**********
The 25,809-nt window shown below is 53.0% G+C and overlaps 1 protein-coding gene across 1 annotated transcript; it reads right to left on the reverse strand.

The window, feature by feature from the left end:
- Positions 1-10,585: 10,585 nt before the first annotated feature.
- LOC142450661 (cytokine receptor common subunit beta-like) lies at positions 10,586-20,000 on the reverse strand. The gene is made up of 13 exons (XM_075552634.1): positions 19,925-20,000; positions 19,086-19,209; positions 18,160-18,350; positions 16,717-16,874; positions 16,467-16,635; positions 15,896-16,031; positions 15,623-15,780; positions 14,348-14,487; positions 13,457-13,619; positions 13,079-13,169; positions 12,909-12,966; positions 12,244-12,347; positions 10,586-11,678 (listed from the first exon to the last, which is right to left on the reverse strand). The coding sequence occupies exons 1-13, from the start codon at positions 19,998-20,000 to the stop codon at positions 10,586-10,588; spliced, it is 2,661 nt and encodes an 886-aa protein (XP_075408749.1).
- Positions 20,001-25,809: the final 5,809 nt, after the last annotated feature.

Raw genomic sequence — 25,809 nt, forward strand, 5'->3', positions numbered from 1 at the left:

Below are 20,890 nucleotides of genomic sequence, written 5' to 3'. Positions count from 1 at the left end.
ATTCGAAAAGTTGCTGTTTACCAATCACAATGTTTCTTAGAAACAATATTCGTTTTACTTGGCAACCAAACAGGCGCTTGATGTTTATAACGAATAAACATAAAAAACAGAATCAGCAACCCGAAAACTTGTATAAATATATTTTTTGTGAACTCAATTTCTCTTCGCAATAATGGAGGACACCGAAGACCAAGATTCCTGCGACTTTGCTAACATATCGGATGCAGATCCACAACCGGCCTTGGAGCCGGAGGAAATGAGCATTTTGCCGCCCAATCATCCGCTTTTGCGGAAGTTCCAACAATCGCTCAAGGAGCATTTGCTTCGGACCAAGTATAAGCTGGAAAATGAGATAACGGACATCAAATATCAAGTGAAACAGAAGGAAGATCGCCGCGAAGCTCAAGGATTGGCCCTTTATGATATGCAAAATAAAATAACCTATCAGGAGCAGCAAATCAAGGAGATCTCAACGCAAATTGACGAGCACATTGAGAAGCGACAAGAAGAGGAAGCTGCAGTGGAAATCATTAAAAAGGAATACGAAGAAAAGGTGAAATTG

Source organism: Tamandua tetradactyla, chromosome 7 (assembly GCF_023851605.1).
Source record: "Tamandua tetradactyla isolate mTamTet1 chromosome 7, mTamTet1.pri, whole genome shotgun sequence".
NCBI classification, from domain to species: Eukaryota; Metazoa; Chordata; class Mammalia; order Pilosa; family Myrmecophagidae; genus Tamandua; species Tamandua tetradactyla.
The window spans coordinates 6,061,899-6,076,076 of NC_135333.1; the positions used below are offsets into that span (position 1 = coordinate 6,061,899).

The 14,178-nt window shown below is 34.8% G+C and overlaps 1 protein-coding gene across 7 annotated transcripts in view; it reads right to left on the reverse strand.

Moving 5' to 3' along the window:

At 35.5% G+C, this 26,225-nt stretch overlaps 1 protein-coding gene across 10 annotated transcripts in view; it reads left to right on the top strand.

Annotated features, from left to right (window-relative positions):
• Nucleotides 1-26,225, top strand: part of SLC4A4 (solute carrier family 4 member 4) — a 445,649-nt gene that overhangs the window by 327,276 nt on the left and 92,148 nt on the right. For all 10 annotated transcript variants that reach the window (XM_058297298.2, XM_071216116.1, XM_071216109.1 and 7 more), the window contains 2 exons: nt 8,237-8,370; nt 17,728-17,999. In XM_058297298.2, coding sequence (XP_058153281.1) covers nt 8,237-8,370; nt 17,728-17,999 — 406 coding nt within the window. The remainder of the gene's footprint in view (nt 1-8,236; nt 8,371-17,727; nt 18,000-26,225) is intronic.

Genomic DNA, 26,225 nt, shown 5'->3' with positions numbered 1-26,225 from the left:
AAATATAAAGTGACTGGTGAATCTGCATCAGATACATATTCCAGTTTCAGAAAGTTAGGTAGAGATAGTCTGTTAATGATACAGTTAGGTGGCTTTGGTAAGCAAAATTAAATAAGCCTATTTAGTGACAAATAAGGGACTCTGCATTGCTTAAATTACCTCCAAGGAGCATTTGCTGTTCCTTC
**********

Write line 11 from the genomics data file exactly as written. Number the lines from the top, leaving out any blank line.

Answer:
NCBI classification, from domain to species: Eukaryota; Metazoa; Chordata; class Mammalia; order Pilosa; family Myrmecophagidae; genus Tamandua; species Tamandua tetradactyla.